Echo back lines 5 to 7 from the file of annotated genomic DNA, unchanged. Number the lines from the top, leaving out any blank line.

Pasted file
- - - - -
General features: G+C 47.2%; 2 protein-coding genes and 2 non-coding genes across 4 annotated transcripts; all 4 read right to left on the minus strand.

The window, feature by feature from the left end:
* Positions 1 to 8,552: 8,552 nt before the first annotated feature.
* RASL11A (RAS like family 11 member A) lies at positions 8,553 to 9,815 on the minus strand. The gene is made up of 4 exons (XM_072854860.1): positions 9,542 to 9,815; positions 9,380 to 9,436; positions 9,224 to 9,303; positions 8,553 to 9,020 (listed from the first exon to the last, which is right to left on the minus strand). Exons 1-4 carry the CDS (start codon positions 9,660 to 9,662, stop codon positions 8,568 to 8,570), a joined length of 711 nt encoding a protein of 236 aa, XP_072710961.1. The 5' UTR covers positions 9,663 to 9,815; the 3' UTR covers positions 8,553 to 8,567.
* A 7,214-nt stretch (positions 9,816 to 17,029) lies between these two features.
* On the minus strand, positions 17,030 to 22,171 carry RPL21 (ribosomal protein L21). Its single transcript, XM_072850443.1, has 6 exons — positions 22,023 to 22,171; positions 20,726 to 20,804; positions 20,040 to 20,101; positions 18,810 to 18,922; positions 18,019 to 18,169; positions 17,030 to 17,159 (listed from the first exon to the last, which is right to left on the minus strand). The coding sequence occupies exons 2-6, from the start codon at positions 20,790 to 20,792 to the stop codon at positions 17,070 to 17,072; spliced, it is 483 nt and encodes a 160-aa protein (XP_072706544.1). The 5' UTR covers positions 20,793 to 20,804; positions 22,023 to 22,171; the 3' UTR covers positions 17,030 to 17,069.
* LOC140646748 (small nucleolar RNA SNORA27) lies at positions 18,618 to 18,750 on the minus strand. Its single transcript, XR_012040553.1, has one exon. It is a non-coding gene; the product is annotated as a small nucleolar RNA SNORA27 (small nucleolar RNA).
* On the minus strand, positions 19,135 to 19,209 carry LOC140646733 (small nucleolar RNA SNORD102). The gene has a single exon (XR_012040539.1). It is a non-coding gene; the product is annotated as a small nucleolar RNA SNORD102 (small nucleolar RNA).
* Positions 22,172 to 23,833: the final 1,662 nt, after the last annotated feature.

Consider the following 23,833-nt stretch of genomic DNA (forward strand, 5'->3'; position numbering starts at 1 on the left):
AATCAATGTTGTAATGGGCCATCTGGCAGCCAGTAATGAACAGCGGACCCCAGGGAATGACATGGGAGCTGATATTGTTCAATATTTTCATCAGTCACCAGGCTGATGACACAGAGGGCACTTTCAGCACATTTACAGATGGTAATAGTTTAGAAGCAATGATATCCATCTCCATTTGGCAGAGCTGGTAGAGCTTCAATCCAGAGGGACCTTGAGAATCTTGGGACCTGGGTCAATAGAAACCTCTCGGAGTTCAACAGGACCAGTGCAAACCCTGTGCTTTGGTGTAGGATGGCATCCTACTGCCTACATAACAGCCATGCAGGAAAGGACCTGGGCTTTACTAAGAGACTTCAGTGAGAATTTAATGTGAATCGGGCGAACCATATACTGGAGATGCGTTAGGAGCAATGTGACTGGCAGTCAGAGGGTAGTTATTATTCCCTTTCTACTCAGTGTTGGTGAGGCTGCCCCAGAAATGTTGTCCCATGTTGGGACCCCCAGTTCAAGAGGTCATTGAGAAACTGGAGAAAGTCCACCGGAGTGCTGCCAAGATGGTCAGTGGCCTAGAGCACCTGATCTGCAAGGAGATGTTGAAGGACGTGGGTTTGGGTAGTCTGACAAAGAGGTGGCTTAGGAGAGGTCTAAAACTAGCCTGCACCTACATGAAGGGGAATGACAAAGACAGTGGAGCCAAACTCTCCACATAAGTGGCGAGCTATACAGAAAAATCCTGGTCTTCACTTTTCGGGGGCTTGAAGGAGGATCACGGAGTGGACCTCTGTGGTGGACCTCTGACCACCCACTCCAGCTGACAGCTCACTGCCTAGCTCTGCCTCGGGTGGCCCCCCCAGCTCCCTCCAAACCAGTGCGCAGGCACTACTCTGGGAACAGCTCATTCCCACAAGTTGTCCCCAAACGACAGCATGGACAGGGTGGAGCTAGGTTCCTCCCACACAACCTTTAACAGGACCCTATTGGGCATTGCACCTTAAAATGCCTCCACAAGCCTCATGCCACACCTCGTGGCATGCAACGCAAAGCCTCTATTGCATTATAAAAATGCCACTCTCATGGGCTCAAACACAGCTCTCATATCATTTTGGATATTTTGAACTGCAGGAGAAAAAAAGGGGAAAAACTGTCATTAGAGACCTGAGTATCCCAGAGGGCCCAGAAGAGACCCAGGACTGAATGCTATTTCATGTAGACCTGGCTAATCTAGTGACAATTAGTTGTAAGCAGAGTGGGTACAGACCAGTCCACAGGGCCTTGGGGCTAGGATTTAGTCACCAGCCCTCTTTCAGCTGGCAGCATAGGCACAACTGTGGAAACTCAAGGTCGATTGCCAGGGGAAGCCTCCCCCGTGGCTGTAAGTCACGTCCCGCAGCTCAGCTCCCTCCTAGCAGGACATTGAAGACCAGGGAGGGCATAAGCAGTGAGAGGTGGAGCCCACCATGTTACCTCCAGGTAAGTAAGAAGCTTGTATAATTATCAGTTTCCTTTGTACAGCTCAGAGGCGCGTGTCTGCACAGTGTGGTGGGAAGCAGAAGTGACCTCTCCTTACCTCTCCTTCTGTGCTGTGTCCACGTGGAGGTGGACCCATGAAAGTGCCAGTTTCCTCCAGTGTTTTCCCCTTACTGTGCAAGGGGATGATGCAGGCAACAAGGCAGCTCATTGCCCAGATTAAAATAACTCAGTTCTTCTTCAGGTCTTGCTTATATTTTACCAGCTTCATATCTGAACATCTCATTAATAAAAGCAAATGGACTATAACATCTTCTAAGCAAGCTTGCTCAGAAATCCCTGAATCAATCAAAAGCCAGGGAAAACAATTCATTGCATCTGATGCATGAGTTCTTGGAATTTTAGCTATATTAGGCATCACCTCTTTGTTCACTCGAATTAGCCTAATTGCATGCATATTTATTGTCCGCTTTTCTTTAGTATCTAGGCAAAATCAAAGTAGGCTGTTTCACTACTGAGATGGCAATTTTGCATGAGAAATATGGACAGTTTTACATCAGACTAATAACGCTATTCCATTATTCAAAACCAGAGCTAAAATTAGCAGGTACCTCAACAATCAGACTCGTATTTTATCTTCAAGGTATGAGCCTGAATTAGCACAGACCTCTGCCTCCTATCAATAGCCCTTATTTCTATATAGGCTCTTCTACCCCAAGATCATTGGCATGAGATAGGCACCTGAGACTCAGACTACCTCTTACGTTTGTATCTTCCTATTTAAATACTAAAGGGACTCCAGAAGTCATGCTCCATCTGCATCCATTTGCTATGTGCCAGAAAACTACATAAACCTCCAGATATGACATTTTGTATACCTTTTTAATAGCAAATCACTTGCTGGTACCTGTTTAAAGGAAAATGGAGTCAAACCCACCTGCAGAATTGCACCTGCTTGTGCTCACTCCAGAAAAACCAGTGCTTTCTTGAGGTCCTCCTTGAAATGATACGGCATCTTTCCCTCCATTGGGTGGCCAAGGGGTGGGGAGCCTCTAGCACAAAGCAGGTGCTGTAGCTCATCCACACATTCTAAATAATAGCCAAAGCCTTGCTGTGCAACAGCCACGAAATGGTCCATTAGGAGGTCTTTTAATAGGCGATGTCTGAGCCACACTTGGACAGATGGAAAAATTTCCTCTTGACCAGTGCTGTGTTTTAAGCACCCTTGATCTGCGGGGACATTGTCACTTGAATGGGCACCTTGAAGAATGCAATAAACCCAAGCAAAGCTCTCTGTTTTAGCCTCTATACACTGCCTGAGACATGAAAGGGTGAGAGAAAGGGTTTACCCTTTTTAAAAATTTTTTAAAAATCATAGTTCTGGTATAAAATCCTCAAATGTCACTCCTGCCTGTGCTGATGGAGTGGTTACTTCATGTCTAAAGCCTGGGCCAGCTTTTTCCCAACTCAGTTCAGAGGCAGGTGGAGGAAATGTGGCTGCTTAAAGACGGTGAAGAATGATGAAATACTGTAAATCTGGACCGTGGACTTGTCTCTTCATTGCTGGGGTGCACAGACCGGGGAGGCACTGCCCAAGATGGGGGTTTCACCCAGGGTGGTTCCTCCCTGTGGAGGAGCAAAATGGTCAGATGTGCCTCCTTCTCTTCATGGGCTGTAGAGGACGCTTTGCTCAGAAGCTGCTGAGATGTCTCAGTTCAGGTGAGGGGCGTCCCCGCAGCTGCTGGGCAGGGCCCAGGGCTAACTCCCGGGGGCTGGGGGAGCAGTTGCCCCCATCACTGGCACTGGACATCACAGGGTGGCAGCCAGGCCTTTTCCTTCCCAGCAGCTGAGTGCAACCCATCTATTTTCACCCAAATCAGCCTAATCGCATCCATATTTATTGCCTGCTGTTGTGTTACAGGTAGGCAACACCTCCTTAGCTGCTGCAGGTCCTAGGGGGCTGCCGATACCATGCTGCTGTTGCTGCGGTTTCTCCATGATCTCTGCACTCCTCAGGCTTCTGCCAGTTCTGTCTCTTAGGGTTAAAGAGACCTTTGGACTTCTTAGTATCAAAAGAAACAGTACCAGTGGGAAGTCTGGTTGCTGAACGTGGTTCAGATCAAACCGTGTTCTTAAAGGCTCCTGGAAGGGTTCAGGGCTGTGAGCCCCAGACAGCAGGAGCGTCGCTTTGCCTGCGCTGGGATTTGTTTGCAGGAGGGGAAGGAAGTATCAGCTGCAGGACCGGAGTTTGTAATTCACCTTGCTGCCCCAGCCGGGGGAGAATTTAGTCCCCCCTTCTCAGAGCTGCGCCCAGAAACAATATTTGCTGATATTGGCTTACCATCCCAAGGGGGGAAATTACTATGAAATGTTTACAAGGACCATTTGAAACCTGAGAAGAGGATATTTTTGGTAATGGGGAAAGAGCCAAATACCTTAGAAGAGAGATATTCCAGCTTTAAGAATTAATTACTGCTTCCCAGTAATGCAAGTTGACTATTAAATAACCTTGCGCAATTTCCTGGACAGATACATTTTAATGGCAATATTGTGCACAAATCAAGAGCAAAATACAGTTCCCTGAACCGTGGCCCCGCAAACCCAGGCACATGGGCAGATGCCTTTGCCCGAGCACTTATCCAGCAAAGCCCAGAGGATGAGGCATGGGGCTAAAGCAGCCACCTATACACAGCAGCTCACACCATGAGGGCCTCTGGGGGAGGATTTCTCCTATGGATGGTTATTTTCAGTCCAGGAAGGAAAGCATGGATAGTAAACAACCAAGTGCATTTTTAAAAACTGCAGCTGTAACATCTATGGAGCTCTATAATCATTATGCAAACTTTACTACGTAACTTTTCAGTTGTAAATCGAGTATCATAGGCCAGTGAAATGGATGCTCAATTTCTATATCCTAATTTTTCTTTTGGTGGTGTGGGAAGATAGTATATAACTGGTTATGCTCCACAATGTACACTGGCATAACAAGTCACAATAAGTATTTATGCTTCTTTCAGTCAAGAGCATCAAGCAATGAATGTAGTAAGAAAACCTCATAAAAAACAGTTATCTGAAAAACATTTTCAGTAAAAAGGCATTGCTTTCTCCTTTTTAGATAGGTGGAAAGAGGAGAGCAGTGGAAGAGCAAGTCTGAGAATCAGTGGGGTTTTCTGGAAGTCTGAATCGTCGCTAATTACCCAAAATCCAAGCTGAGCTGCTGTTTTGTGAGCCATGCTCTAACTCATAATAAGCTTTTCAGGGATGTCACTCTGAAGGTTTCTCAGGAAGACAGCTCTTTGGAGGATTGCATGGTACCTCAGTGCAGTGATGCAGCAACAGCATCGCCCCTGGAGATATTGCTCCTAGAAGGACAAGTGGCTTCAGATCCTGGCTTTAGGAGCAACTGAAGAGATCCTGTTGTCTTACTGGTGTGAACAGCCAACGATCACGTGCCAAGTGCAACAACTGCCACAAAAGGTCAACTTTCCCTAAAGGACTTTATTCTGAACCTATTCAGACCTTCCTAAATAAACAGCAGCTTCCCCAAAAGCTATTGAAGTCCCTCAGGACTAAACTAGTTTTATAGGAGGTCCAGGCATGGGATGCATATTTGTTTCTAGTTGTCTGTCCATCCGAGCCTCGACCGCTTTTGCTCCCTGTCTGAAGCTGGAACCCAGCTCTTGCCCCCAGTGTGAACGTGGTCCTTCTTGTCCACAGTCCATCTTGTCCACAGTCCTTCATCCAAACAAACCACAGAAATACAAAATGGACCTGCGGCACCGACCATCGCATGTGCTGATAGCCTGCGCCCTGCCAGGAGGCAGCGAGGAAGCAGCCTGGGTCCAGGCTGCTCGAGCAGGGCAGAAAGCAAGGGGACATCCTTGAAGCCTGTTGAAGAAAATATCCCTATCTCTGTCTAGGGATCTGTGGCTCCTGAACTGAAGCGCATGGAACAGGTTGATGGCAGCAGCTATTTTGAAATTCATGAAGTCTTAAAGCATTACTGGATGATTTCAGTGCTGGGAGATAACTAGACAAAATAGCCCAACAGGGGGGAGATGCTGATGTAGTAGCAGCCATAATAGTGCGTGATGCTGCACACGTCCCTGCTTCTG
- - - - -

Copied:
* A 7,214-nt stretch (positions 9,816 to 17,029) lies between these two features.
* On the minus strand, positions 17,030 to 22,171 carry RPL21 (ribosomal protein L21). Its single transcript, XM_072850443.1, has 6 exons — positions 22,023 to 22,171; positions 20,726 to 20,804; positions 20,040 to 20,101; positions 18,810 to 18,922; positions 18,019 to 18,169; positions 17,030 to 17,159 (listed from the first exon to the last, which is right to left on the minus strand). The coding sequence occupies exons 2-6, from the start codon at positions 20,790 to 20,792 to the stop codon at positions 17,070 to 17,072; spliced, it is 483 nt and encodes a 160-aa protein (XP_072706544.1). The 5' UTR covers positions 20,793 to 20,804; positions 22,023 to 22,171; the 3' UTR covers positions 17,030 to 17,069.
* LOC140646748 (small nucleolar RNA SNORA27) lies at positions 18,618 to 18,750 on the minus strand. Its single transcript, XR_012040553.1, has one exon. It is a non-coding gene; the product is annotated as a small nucleolar RNA SNORA27 (small nucleolar RNA).